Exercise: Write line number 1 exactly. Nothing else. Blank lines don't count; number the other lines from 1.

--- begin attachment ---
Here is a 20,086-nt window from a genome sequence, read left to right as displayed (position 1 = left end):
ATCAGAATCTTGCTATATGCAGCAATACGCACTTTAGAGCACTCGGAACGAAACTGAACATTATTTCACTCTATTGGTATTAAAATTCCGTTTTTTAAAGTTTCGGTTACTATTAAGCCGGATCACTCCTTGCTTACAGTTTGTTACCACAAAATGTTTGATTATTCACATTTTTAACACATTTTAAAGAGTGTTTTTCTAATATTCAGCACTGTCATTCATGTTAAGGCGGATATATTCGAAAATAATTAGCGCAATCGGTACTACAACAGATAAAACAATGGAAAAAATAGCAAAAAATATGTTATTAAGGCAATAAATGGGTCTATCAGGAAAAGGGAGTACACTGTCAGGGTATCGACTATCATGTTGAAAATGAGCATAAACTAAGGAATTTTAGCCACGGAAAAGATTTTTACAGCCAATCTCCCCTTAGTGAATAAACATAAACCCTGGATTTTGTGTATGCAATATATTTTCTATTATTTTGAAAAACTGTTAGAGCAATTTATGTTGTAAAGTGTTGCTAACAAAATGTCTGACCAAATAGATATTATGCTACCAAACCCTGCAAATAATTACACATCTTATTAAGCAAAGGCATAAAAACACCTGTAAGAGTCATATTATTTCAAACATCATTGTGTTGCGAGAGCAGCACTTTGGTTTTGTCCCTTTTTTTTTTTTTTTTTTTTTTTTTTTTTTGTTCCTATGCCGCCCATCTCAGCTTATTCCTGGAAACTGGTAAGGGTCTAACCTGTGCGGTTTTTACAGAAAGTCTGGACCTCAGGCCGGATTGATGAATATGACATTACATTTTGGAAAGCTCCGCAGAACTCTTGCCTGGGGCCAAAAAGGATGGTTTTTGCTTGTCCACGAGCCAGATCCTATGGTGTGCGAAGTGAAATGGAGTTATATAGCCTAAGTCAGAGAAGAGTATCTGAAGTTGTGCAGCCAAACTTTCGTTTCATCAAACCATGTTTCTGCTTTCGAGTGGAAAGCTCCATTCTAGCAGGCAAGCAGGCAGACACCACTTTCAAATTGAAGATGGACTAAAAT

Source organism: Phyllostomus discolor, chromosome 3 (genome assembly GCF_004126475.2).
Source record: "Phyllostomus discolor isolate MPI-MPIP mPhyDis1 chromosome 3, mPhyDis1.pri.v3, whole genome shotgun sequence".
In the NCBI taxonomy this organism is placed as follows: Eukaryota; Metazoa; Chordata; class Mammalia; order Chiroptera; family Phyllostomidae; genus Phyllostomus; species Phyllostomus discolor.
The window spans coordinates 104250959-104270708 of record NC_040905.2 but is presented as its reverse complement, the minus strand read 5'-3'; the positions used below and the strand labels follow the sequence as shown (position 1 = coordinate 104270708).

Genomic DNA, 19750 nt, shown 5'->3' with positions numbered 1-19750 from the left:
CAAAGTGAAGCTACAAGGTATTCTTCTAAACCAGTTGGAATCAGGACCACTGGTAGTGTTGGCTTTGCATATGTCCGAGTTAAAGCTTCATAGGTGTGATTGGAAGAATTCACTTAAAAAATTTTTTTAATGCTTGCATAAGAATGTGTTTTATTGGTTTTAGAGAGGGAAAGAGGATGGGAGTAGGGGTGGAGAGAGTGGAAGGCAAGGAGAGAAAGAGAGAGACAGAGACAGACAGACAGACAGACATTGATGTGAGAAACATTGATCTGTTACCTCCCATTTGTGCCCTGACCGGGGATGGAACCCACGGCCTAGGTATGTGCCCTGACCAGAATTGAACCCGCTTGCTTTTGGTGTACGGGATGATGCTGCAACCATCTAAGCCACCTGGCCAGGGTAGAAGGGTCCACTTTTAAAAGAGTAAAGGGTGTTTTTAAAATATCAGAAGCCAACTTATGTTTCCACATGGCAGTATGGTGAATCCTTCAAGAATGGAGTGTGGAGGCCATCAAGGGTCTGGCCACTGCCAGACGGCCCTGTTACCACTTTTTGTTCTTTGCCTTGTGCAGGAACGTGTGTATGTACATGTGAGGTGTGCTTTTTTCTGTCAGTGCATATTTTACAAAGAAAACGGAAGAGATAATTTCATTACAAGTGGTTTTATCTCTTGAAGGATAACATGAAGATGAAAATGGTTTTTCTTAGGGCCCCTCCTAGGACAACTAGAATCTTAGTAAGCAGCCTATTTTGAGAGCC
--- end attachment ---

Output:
Here is a 20,086-nt window from a genome sequence, read left to right as displayed (position 1 = left end):